Carp welcome spring
Easter is still a couple weeks away but children can get a jump on honing their egg hunting skills this Saturday at the Ohio River Museum.
Welcome Back Carp is an annual event that serves also as the official opening of the museum for the season. The “carp egg” hunt is a tie-in to both the upcoming holiday and a tradition that began in the early 1990s – waiting for the return of carp to the Muskingum River.
“It is a misconception that the carp go to the Bahamas or somewhere,” said Glenna Hoff, education/program director for the Ohio River and Campus Martius museums. “They’re here year ’round, they just go closer to the bottom.”
As the weather warms up, the fish start looking for food and this event offers a good opportunity for young and old alike to get close to nature.
“We are going to feed them off the Valley Gem deck,” Hoff said. “They’ll eat fish food and bread mostly … they really do have kind of a feeding frenzy.”
Roughly 3,000 plastic eggs filled with trinkets and candy have been prepared and will be scattered around the lawn at the museum on Front Street.
“We typically get about 300 kids for the egg hunt and activities,” Hoff said. “It takes a few minutes for the volunteers to place the eggs, but the kids line up at the perimeter and when we say go, the eggs are gone in seconds.”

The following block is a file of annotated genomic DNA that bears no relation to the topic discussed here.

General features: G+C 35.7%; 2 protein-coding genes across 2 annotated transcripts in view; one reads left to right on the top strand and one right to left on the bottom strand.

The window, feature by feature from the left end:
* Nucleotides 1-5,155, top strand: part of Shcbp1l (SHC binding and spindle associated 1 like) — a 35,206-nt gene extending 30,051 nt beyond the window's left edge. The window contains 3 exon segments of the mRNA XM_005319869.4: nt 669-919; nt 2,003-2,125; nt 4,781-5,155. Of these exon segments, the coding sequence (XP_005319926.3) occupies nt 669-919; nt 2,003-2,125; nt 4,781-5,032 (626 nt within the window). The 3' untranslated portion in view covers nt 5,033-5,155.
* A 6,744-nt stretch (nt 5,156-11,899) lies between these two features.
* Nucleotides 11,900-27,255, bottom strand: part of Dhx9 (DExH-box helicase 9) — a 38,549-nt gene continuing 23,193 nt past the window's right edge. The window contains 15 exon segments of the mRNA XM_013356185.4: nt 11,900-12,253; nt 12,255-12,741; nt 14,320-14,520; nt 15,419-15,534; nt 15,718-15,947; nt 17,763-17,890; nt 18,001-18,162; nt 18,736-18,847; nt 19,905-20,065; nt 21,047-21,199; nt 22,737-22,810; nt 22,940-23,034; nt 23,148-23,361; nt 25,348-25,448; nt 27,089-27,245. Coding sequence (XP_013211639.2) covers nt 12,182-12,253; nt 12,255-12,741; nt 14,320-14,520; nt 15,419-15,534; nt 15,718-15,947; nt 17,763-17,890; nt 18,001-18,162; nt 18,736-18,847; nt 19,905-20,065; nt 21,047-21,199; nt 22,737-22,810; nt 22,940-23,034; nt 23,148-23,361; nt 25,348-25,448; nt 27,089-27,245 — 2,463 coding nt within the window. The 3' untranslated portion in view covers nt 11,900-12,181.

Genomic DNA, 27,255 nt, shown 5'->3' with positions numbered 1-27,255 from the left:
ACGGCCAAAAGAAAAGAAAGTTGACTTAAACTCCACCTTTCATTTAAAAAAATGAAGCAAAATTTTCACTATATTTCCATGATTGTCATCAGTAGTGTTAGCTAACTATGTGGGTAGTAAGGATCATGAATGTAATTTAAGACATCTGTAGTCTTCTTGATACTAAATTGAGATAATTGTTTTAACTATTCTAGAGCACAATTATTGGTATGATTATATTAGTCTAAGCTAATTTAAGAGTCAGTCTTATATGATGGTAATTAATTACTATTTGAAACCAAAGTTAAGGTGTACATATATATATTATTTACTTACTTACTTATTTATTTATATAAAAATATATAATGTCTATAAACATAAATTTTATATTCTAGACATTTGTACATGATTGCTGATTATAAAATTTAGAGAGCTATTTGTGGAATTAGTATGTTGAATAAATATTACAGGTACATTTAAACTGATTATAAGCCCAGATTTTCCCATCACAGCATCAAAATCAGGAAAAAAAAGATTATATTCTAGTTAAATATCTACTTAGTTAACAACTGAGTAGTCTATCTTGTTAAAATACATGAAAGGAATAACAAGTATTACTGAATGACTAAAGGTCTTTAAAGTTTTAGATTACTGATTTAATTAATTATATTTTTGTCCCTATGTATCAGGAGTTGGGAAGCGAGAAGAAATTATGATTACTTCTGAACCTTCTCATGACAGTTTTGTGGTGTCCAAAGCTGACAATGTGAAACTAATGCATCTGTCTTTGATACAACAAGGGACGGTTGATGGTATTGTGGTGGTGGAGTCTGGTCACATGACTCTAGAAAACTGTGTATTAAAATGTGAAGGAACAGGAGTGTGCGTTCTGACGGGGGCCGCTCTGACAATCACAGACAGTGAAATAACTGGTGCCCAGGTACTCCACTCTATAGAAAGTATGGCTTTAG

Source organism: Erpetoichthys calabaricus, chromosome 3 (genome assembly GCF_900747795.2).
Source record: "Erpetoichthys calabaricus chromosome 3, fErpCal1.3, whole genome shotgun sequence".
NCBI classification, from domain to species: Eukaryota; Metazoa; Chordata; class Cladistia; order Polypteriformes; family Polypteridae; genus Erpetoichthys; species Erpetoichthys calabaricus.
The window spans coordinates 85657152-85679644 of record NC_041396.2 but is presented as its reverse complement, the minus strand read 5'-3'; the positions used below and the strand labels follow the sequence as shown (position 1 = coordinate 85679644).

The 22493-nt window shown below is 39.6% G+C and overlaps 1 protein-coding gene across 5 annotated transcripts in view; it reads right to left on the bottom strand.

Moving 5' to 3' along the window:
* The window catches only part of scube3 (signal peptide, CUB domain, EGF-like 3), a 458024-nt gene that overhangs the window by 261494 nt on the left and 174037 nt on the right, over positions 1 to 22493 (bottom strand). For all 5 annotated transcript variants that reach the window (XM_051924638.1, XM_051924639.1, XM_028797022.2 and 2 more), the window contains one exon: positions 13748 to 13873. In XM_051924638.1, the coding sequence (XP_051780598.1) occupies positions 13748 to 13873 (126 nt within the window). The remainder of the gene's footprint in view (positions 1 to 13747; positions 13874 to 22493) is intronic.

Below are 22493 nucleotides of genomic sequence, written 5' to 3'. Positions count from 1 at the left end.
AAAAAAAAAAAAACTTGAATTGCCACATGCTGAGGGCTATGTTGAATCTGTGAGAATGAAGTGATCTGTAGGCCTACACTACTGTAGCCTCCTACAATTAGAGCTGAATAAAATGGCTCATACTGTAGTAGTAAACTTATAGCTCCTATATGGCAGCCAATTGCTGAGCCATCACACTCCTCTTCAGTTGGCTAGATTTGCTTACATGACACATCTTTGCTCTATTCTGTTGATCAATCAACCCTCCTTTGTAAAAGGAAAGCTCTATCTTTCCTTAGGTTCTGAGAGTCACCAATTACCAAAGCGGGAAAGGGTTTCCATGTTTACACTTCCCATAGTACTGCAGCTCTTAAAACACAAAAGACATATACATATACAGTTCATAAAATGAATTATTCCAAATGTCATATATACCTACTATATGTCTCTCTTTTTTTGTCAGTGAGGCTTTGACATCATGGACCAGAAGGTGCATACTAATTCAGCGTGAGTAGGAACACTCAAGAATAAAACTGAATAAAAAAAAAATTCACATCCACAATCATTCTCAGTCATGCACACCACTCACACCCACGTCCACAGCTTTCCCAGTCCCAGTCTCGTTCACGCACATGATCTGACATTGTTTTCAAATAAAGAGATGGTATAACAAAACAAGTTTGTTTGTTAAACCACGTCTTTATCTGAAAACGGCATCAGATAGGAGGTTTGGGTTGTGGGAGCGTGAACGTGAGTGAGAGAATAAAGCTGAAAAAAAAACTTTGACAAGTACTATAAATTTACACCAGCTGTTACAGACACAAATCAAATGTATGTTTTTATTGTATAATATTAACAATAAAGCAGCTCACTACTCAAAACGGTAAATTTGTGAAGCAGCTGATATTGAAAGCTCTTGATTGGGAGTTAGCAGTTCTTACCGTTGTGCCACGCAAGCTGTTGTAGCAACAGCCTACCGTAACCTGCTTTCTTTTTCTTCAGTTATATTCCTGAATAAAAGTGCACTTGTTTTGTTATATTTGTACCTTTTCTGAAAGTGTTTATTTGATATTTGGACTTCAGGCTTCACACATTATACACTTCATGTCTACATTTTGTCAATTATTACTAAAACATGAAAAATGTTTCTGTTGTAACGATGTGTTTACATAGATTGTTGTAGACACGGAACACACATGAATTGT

Activities inside the River Museum will be river-related and include everything from painting a plaster fish to exploring a stream table. The Friends of the Museums have been instrumental in helping to organize the opening day festivities, according to Hoff.
The free egg hunt kicks off the event and then admission to both museums for Saturday only is $5 for adults and $2 for children.
Ongoing exhibits at the Ohio River Museum include one focusing on Captain Cumberland Posey, a black man from Belpre who went on to become a Pittsburgh success story, and a collection of items from the Ritts family and their connection to Crucible Steel and the W.P. Snyder Jr.
The Snyder will not be available for tours at this event because it was sent off for repairs.
“We are still hoping it will be back in May but it may be later because, like everyone else, the work has been impacted by the weather this winter,” said Hoff.
Instead, folks will have a chance to tour the Schoonover Shanty Boat and look at a new exhibit of photographs.
“This will be the formal debut for the shanty boat,” said Bill Reynolds, a historian at the museum. “And we have a display that will be ready Saturday on Thorton Barrette.”
The museum acquired a handful of original 8×10 cabinet cards – a style of old sepia-toned photo – from the local family of Captain Lindsey Miller.
“Barrette was very well-known and worked mostly near Russell, Kentucky,” Reynolds explained. “He really was one of the premiere steamboat photographers from the 1880s to 1910.”